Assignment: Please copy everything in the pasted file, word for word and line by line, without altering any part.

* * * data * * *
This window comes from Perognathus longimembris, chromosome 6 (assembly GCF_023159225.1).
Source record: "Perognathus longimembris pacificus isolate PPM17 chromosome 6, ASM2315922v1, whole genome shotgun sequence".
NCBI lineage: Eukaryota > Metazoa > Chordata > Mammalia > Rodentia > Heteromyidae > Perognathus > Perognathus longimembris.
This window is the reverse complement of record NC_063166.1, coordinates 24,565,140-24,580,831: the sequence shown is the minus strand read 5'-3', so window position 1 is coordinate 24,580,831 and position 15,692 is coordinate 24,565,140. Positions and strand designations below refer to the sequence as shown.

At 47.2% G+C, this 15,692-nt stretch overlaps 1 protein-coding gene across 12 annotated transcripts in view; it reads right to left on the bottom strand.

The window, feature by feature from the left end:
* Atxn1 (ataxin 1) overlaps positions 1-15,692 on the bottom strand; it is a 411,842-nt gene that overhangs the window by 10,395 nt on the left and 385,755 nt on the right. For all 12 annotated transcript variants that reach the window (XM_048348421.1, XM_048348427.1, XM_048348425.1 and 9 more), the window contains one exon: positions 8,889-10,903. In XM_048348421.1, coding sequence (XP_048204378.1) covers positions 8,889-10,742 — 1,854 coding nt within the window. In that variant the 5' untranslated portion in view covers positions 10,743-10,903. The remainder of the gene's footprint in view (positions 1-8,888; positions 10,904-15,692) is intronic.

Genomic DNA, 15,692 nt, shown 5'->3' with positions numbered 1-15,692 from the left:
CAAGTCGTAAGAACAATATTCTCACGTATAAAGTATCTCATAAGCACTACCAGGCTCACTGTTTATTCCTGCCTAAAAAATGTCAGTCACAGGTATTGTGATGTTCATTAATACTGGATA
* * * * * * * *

This window comes from Perognathus longimembris, chromosome 6 (assembly GCF_023159225.1).
Source record: "Perognathus longimembris pacificus isolate PPM17 chromosome 6, ASM2315922v1, whole genome shotgun sequence".
NCBI lineage: Eukaryota > Metazoa > Chordata > Mammalia > Rodentia > Heteromyidae > Perognathus > Perognathus longimembris.
This window is the reverse complement of record NC_063166.1, coordinates 24,565,140-24,580,831: the sequence shown is the minus strand read 5'-3', so window position 1 is coordinate 24,580,831 and position 15,692 is coordinate 24,565,140. Positions and strand designations below refer to the sequence as shown.

At 47.2% G+C, this 15,692-nt stretch overlaps 1 protein-coding gene across 12 annotated transcripts in view; it reads right to left on the bottom strand.

The window, feature by feature from the left end:
* Atxn1 (ataxin 1) overlaps positions 1-15,692 on the bottom strand; it is a 411,842-nt gene that overhangs the window by 10,395 nt on the left and 385,755 nt on the right. For all 12 annotated transcript variants that reach the window (XM_048348421.1, XM_048348427.1, XM_048348425.1 and 9 more), the window contains one exon: positions 8,889-10,903. In XM_048348421.1, coding sequence (XP_048204378.1) covers positions 8,889-10,742 — 1,854 coding nt within the window. In that variant the 5' untranslated portion in view covers positions 10,743-10,903. The remainder of the gene's footprint in view (positions 1-8,888; positions 10,904-15,692) is intronic.

Genomic DNA, 15,692 nt, shown 5'->3' with positions numbered 1-15,692 from the left:
CAAGTCGTAAGAACAATATTCTCACGTATAAAGTATCTCATAAGCACTACCAGGCTCACTGTTTATTCCTGCCTAAAAAATGTCAGTCACAGGTATTGTGATGTTCATTAATACTGGATA